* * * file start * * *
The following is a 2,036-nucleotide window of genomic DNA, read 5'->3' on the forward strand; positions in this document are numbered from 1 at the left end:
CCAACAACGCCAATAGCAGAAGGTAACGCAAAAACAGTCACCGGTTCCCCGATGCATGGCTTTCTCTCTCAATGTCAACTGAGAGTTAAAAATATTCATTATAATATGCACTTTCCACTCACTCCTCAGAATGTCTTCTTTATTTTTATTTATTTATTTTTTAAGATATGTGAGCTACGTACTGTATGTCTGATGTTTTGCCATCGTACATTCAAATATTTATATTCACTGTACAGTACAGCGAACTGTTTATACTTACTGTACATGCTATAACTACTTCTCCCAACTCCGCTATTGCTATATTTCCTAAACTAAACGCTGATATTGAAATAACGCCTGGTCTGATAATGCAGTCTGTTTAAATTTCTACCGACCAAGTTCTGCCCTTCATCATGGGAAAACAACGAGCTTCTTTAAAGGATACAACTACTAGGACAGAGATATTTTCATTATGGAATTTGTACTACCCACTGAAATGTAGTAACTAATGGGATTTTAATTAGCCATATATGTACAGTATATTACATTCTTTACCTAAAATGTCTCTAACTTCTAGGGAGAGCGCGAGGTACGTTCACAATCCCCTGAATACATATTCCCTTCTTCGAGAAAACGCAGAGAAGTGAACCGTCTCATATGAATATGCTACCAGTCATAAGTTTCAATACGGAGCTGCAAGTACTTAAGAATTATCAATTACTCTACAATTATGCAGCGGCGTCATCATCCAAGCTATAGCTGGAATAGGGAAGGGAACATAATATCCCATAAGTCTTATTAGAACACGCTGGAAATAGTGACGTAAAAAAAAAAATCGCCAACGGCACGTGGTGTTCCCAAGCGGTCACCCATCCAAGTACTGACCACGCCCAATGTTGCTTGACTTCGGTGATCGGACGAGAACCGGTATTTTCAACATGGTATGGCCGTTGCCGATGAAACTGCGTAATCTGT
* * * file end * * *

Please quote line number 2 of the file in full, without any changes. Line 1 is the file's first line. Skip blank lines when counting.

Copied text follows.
CCAACAACGCCAATAGCAGAAGGTAACGCAAAAACAGTCACCGGTTCCCCGATGCATGGCTTTCTCTCTCAATGTCAACTGAGAGTTAAAAATATTCATTATAATATGCACTTTCCACTCACTCCTCAGAATGTCTTCTTTATTTTTATTTATTTATTTTTTAAGATATGTGAGCTACGTACTGTATGTCTGATGTTTTGCCATCGTACATTCAAATATTTATATTCACTGTACAGTACAGCGAACTGTTTATACTTACTGTACATGCTATAACTACTTCTCCCAACTCCGCTATTGCTATATTTCCTAAACTAAACGCTGATATTGAAATAACGCCTGGTCTGATAATGCAGTCTGTTTAAATTTCTACCGACCAAGTTCTGCCCTTCATCATGGGAAAACAACGAGCTTCTTTAAAGGATACAACTACTAGGACAGAGATATTTTCATTATGGAATTTGTACTACCCACTGAAATGTAGTAACTAATGGGATTTTAATTAGCCATATATGTACAGTATATTACATTCTTTACCTAAAATGTCTCTAACTTCTAGGGAGAGCGCGAGGTACGTTCACAATCCCCTGAATACATATTCCCTTCTTCGAGAAAACGCAGAGAAGTGAACCGTCTCATATGAATATGCTACCAGTCATAAGTTTCAATACGGAGCTGCAAGTACTTAAGAATTATCAATTACTCTACAATTATGCAGCGGCGTCATCATCCAAGCTATAGCTGGAATAGGGAAGGGAACATAATATCCCATAAGTCTTATTAGAACACGCTGGAAATAGTGACGTAAAAAAAAAAATCGCCAACGGCACGTGGTGTTCCCAAGCGGTCACCCATCCAAGTACTGACCACGCCCAATGTTGCTTGACTTCGGTGATCGGACGAGAACCGGTATTTTCAACATGGTATGGCCGTTGCCGATGAAACTGCGTAATCTGT